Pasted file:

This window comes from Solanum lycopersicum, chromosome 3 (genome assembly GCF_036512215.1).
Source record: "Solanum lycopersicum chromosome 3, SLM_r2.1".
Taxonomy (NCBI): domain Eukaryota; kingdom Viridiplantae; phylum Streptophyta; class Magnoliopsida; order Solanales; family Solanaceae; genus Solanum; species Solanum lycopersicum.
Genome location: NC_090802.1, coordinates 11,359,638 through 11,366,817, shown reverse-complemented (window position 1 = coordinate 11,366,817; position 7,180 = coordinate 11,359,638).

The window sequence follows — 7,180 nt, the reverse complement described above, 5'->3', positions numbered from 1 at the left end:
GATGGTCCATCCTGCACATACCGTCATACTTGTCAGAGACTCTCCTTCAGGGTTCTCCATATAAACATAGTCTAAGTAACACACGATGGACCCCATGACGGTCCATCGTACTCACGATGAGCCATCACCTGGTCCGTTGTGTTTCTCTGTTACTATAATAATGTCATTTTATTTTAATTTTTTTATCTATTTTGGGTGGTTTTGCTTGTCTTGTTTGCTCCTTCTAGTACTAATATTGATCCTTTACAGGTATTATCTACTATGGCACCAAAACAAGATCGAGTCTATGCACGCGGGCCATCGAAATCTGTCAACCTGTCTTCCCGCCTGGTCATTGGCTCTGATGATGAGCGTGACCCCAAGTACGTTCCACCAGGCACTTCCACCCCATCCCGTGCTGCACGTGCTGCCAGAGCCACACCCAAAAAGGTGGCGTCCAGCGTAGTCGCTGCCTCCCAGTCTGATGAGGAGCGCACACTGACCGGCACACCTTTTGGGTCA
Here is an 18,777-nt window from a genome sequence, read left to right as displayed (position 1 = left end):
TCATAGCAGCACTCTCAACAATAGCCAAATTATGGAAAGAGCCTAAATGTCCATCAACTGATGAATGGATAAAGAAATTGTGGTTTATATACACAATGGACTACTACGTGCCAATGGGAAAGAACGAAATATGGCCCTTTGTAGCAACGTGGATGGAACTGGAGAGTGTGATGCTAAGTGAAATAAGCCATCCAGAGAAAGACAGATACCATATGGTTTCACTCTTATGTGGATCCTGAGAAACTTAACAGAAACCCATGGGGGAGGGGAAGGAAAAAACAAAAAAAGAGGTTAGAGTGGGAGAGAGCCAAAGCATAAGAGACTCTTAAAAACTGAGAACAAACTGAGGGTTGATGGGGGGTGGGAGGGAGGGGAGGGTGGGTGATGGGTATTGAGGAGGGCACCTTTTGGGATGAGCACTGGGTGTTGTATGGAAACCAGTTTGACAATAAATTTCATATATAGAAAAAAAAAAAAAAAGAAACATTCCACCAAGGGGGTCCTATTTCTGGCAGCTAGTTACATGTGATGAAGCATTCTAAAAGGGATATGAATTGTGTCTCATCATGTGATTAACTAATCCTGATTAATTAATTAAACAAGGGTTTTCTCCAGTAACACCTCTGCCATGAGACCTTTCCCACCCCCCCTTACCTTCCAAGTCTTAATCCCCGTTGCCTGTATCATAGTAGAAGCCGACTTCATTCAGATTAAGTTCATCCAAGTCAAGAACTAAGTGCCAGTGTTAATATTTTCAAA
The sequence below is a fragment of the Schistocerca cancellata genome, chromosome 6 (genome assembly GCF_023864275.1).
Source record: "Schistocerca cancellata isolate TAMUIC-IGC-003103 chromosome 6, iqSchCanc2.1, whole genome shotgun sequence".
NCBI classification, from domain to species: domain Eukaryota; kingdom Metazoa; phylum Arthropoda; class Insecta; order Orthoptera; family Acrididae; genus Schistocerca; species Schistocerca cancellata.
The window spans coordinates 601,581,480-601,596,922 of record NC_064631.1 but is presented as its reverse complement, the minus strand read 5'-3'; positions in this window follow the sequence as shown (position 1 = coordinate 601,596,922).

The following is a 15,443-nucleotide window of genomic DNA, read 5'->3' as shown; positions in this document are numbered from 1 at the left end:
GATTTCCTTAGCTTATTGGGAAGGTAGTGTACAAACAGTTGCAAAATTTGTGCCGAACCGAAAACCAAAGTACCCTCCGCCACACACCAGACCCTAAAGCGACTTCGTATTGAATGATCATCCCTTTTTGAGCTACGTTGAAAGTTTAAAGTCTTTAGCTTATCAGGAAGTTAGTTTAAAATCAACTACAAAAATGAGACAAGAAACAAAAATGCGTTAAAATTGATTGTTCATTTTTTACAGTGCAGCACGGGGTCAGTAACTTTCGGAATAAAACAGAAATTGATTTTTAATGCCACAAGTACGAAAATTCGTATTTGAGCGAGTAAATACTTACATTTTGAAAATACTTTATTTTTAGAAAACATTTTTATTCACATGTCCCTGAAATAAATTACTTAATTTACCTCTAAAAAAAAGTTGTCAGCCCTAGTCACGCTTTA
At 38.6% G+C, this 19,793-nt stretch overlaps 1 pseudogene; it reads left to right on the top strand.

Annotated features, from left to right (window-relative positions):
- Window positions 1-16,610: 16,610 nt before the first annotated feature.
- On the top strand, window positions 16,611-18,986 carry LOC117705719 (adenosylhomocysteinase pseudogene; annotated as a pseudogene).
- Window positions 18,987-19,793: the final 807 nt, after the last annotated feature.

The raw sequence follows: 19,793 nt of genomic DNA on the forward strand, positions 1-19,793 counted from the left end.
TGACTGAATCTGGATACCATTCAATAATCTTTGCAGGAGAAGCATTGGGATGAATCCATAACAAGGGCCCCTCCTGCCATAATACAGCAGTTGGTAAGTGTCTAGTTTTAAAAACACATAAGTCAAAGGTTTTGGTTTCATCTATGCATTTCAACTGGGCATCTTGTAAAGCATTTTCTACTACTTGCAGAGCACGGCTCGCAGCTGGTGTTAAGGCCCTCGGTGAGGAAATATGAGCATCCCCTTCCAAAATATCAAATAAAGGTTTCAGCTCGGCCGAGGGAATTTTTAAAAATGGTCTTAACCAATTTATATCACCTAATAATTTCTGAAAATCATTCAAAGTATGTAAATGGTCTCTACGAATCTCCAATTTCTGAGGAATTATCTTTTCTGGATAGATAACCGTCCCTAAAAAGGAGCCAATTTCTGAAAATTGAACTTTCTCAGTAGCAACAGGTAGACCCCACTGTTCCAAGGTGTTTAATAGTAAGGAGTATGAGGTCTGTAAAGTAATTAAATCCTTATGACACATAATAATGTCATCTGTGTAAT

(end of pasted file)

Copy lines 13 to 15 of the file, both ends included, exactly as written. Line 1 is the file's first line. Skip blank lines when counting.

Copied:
The following is a 15,443-nucleotide window of genomic DNA, read 5'->3' as shown; positions in this document are numbered from 1 at the left end:
GATTTCCTTAGCTTATTGGGAAGGTAGTGTACAAACAGTTGCAAAATTTGTGCCGAACCGAAAACCAAAGTACCCTCCGCCACACACCAGACCCTAAAGCGACTTCGTATTGAATGATCATCCCTTTTTGAGCTACGTTGAAAGTTTAAAGTCTTTAGCTTATCAGGAAGTTAGTTTAAAATCAACTACAAAAATGAGACAAGAAACAAAAATGCGTTAAAATTGATTGTTCATTTTTTACAGTGCAGCACGGGGTCAGTAACTTTCGGAATAAAACAGAAATTGATTTTTAATGCCACAAGTACGAAAATTCGTATTTGAGCGAGTAAATACTTACATTTTGAAAATACTTTATTTTTAGAAAACATTTTTATTCACATGTCCCTGAAATAAATTACTTAATTTACCTCTAAAAAAAAGTTGTCAGCCCTAGTCACGCTTTA
At 38.6% G+C, this 19,793-nt stretch overlaps 1 pseudogene; it reads left to right on the top strand.